bizEDGE NZ - Microsoft brings more cloud power to serve nonprofits

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Microsoft brings more cloud power to serve nonprofits

As the reach and capabilities of cloud computing continue to expand, so too does its potential to better serve the people and organisations working to address vital issues facing our planet and its populations. More and more, we are seeing nonprofit organisations utilise the fuller capabilities of the cloud to pursue their missions. And, as the examples below demonstrate, the cloud is unlocking benefits such as insight, agility and operational efficiency that are enhancing nonprofits’ ability to help those who need it most.

That’s why I’m pleased to share that Microsoft is taking another step in fulfilling our $1 billion commitment to ensure that our cloud serves the public good. Today, through Microsoft Philanthropies, we are making Microsoft Azure broadly available to eligible nonprofit organisations by offering Azure credits. Microsoft Azure’s cloud services help organisations accelerate innovation with integrated intelligence that powers insights and decision-making, supports a broad selection of operating systems, and provides industry-leading security. This offer adds to the existing comprehensive suite of Microsoft cloud services that are available to nonprofits to empower their missions.

As we prepared to roll out Azure, my team and I met with several of our nonprofit partners who have been utilising its capabilities to increase their operational efficiency and impact. One such nonprofit partner, CONIN, is working to eradicate child malnutrition in Salta, a remote region in Argentina. They’ve shared that Microsoft Azure has enabled them to gain a greater understanding of on-the-ground realities through detailed mapping of children’s needs and organisational resourcing by region. The resulting insights have allowed CONIN to reach more at-risk families, with better solutions, before they fall through the cracks.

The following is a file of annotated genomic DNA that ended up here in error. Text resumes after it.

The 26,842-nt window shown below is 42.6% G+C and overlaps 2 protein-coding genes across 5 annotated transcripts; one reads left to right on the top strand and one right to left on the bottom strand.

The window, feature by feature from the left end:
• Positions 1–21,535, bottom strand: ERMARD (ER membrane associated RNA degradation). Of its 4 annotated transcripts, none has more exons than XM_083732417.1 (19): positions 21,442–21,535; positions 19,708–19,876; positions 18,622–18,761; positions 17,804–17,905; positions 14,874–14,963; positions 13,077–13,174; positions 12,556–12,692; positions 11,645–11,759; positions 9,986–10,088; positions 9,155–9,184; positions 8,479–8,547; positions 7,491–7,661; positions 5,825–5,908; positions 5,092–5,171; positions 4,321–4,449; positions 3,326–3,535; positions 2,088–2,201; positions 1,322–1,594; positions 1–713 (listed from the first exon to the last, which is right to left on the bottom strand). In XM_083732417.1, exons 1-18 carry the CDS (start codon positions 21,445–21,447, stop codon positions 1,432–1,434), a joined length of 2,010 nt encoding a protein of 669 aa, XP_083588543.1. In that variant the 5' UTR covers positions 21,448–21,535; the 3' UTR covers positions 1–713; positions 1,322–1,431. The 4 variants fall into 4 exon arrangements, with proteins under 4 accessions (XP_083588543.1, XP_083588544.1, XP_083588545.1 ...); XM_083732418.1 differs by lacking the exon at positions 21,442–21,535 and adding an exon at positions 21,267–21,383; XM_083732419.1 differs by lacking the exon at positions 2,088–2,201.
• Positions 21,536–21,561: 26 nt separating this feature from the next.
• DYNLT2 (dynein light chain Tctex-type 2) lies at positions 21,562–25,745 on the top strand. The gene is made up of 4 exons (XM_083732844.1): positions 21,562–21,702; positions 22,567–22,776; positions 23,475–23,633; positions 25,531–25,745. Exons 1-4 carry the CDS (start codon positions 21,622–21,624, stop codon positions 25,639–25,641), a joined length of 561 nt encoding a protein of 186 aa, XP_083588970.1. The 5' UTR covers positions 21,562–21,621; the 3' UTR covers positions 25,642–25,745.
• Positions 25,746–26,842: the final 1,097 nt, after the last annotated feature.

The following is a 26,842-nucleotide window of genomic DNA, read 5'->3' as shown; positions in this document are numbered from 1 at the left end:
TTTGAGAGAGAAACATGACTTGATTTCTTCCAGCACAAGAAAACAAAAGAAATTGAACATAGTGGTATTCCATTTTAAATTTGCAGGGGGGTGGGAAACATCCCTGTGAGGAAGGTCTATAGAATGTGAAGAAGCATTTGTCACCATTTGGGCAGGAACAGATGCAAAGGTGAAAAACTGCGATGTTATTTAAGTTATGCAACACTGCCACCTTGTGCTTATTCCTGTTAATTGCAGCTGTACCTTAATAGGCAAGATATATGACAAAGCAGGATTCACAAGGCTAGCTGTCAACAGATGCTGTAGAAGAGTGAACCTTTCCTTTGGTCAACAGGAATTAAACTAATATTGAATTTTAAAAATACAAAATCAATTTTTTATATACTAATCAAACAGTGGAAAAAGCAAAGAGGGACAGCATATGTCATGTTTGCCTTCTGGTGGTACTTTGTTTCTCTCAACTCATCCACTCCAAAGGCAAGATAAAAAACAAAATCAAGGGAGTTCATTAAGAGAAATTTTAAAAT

“Technology makes us much faster and enables us to have every child in the system,” says Teresa Cornejo, president of a CONIN network in the city of Salta. Paper surveys have been replaced with a digital, cloud-based polling solution, helping CONIN identify and support families with nutritional, educational and medical needs.

As another example, Partners In Health (PIH) is using Azure and other cloud solutions to improve its delivery of critical health services around the world. By moving their servers to the cloud, PIH was able to save $250,000 in IT costs because they no longer need to maintain their own servers. And every dollar saved on IT is another dollar that can more directly serve those in need. Beyond dollars saved, the Microsoft Cloud is helping PIH better address complex crises. For example, when the Ebola outbreak in West Africa happened, PIH needed to immediately mobilise the experts and caregivers in its network to begin saving lives. Ebola was spreading at an alarming rate and there wasn’t much information available to those at risk in Sierra Leone and Liberia. In these situations, reliable communications can mean the difference between life and death. PIH’s use of Office 365 enabled them to more effectively communicate, collaborate and coordinate their team to address the crisis.

“The Microsoft Cloud helps our entire staff stay connected and work together in real time,” says Marc Julmisse, chief nursing officer at University Hospital in Mirebalais, Haiti. “The cloud gave us a single platform to reach across our entire organisation, even to the most remote places in the world.”

CONIN and PIH are compelling examples of how the Microsoft Cloud can empower nonprofits to achieve their missions with greater insights, capabilities and efficiency. That means outcomes for families, children and the planet improve. The nonprofits we serve are not only inspiring, but their impact fuels our determination at Microsoft Philanthropies to marry the full power of cloud computing with the passion of the people and organisations who are working to address the world’s most pressing issues.

Article by Mary Snapp, corporate vice president and head of Microsoft Philanthropies

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